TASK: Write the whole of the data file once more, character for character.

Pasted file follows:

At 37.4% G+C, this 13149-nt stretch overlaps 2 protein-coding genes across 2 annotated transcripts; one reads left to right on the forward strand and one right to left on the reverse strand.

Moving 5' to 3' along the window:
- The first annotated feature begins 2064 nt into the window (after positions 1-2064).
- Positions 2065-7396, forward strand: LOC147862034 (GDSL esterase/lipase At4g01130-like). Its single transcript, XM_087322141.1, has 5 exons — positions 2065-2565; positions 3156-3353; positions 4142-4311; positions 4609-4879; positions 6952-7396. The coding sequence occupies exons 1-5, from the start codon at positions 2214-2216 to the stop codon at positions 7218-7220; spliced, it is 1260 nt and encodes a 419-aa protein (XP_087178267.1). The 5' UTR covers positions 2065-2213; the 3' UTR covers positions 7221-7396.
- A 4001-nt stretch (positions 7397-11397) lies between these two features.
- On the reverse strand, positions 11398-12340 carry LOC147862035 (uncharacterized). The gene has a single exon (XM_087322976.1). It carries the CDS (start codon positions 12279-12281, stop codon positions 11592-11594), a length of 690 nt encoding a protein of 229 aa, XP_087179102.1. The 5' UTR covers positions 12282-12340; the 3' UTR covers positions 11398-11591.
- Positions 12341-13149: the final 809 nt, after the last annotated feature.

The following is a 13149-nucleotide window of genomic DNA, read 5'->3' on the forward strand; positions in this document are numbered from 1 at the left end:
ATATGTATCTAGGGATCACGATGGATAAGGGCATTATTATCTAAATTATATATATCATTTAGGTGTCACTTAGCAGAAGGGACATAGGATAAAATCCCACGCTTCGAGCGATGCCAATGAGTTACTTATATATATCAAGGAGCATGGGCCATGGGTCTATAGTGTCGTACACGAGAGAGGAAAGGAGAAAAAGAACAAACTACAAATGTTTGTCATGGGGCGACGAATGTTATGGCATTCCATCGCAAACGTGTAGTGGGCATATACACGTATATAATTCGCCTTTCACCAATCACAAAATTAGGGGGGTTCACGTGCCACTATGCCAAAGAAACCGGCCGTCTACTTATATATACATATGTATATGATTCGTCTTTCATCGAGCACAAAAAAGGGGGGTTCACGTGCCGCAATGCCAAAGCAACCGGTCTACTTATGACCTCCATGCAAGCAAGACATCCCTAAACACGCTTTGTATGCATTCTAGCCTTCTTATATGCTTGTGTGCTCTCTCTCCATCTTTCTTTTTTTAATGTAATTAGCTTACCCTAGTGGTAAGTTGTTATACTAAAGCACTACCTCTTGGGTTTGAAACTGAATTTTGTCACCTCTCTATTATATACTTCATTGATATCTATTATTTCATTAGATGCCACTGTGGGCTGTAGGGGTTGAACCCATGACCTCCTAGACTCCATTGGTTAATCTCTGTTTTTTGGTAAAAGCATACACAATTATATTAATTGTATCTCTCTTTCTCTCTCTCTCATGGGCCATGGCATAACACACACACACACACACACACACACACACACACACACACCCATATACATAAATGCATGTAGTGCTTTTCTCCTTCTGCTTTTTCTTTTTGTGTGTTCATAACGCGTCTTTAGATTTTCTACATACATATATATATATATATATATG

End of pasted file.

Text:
At 37.4% G+C, this 13149-nt stretch overlaps 2 protein-coding genes across 2 annotated transcripts; one reads left to right on the forward strand and one right to left on the reverse strand.

Moving 5' to 3' along the window:
- The first annotated feature begins 2064 nt into the window (after positions 1-2064).
- Positions 2065-7396, forward strand: LOC147862034 (GDSL esterase/lipase At4g01130-like). Its single transcript, XM_087322141.1, has 5 exons — positions 2065-2565; positions 3156-3353; positions 4142-4311; positions 4609-4879; positions 6952-7396. The coding sequence occupies exons 1-5, from the start codon at positions 2214-2216 to the stop codon at positions 7218-7220; spliced, it is 1260 nt and encodes a 419-aa protein (XP_087178267.1). The 5' UTR covers positions 2065-2213; the 3' UTR covers positions 7221-7396.
- A 4001-nt stretch (positions 7397-11397) lies between these two features.
- On the reverse strand, positions 11398-12340 carry LOC147862035 (uncharacterized). The gene has a single exon (XM_087322976.1). It carries the CDS (start codon positions 12279-12281, stop codon positions 11592-11594), a length of 690 nt encoding a protein of 229 aa, XP_087179102.1. The 5' UTR covers positions 12282-12340; the 3' UTR covers positions 11398-11591.
- Positions 12341-13149: the final 809 nt, after the last annotated feature.

The following is a 13149-nucleotide window of genomic DNA, read 5'->3' on the forward strand; positions in this document are numbered from 1 at the left end:
ATATGTATCTAGGGATCACGATGGATAAGGGCATTATTATCTAAATTATATATATCATTTAGGTGTCACTTAGCAGAAGGGACATAGGATAAAATCCCACGCTTCGAGCGATGCCAATGAGTTACTTATATATATCAAGGAGCATGGGCCATGGGTCTATAGTGTCGTACACGAGAGAGGAAAGGAGAAAAAGAACAAACTACAAATGTTTGTCATGGGGCGACGAATGTTATGGCATTCCATCGCAAACGTGTAGTGGGCATATACACGTATATAATTCGCCTTTCACCAATCACAAAATTAGGGGGGTTCACGTGCCACTATGCCAAAGAAACCGGCCGTCTACTTATATATACATATGTATATGATTCGTCTTTCATCGAGCACAAAAAAGGGGGGTTCACGTGCCGCAATGCCAAAGCAACCGGTCTACTTATGACCTCCATGCAAGCAAGACATCCCTAAACACGCTTTGTATGCATTCTAGCCTTCTTATATGCTTGTGTGCTCTCTCTCCATCTTTCTTTTTTTAATGTAATTAGCTTACCCTAGTGGTAAGTTGTTATACTAAAGCACTACCTCTTGGGTTTGAAACTGAATTTTGTCACCTCTCTATTATATACTTCATTGATATCTATTATTTCATTAGATGCCACTGTGGGCTGTAGGGGTTGAACCCATGACCTCCTAGACTCCATTGGTTAATCTCTGTTTTTTGGTAAAAGCATACACAATTATATTAATTGTATCTCTCTTTCTCTCTCTCTCATGGGCCATGGCATAACACACACACACACACACACACACACACACACACACACACCCATATACATAAATGCATGTAGTGCTTTTCTCCTTCTGCTTTTTCTTTTTGTGTGTTCATAACGCGTCTTTAGATTTTCTACATACATATATATATATATATATATG